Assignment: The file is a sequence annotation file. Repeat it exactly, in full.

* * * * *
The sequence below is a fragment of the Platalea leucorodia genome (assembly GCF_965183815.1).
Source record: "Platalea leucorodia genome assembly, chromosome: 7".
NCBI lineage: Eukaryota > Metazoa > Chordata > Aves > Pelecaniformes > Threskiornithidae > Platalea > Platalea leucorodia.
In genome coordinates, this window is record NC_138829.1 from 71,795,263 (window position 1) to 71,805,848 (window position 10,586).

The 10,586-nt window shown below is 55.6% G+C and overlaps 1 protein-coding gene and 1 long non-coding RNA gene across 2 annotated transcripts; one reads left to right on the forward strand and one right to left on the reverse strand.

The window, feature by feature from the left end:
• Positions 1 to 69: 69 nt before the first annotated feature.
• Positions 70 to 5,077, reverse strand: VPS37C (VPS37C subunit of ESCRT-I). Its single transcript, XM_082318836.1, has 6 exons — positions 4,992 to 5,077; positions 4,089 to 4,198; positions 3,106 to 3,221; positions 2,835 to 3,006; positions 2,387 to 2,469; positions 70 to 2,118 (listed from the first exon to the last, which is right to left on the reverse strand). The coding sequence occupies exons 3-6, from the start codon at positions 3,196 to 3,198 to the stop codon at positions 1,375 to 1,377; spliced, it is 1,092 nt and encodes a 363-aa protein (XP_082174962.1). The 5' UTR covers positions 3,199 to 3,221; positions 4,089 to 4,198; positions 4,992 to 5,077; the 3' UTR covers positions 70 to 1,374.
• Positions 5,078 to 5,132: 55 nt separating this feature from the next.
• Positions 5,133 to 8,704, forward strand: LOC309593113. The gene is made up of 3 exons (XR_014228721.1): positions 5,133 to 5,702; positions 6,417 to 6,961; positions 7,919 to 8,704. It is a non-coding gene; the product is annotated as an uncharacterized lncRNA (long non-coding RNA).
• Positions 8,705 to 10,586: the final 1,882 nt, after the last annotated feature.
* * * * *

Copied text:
The sequence below is a fragment of the Platalea leucorodia genome (assembly GCF_965183815.1).
Source record: "Platalea leucorodia genome assembly, chromosome: 7".
NCBI lineage: Eukaryota > Metazoa > Chordata > Aves > Pelecaniformes > Threskiornithidae > Platalea > Platalea leucorodia.
In genome coordinates, this window is record NC_138829.1 from 71,795,263 (window position 1) to 71,805,848 (window position 10,586).

The 10,586-nt window shown below is 55.6% G+C and overlaps 1 protein-coding gene and 1 long non-coding RNA gene across 2 annotated transcripts; one reads left to right on the forward strand and one right to left on the reverse strand.

The window, feature by feature from the left end:
• Positions 1 to 69: 69 nt before the first annotated feature.
• Positions 70 to 5,077, reverse strand: VPS37C (VPS37C subunit of ESCRT-I). Its single transcript, XM_082318836.1, has 6 exons — positions 4,992 to 5,077; positions 4,089 to 4,198; positions 3,106 to 3,221; positions 2,835 to 3,006; positions 2,387 to 2,469; positions 70 to 2,118 (listed from the first exon to the last, which is right to left on the reverse strand). The coding sequence occupies exons 3-6, from the start codon at positions 3,196 to 3,198 to the stop codon at positions 1,375 to 1,377; spliced, it is 1,092 nt and encodes a 363-aa protein (XP_082174962.1). The 5' UTR covers positions 3,199 to 3,221; positions 4,089 to 4,198; positions 4,992 to 5,077; the 3' UTR covers positions 70 to 1,374.
• Positions 5,078 to 5,132: 55 nt separating this feature from the next.
• Positions 5,133 to 8,704, forward strand: LOC309593113. The gene is made up of 3 exons (XR_014228721.1): positions 5,133 to 5,702; positions 6,417 to 6,961; positions 7,919 to 8,704. It is a non-coding gene; the product is annotated as an uncharacterized lncRNA (long non-coding RNA).
• Positions 8,705 to 10,586: the final 1,882 nt, after the last annotated feature.